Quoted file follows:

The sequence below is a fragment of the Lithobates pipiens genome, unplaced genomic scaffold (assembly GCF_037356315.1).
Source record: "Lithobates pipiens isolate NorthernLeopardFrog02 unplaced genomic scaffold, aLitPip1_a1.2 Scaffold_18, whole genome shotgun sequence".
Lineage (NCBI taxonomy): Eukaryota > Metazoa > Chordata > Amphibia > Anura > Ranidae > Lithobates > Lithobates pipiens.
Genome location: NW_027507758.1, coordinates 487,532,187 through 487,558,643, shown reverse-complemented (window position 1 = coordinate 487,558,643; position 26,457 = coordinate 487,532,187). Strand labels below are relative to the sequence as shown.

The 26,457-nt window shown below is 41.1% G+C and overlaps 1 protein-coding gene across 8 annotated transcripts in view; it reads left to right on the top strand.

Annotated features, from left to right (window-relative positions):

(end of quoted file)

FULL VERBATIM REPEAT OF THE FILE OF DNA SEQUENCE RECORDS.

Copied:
The sequence below is a fragment of the Lithobates pipiens genome, unplaced genomic scaffold (assembly GCF_037356315.1).
Source record: "Lithobates pipiens isolate NorthernLeopardFrog02 unplaced genomic scaffold, aLitPip1_a1.2 Scaffold_18, whole genome shotgun sequence".
Lineage (NCBI taxonomy): Eukaryota > Metazoa > Chordata > Amphibia > Anura > Ranidae > Lithobates > Lithobates pipiens.
Genome location: NW_027507758.1, coordinates 487,532,187 through 487,558,643, shown reverse-complemented (window position 1 = coordinate 487,558,643; position 26,457 = coordinate 487,532,187). Strand labels below are relative to the sequence as shown.

The 26,457-nt window shown below is 41.1% G+C and overlaps 1 protein-coding gene across 8 annotated transcripts in view; it reads left to right on the top strand.

Annotated features, from left to right (window-relative positions):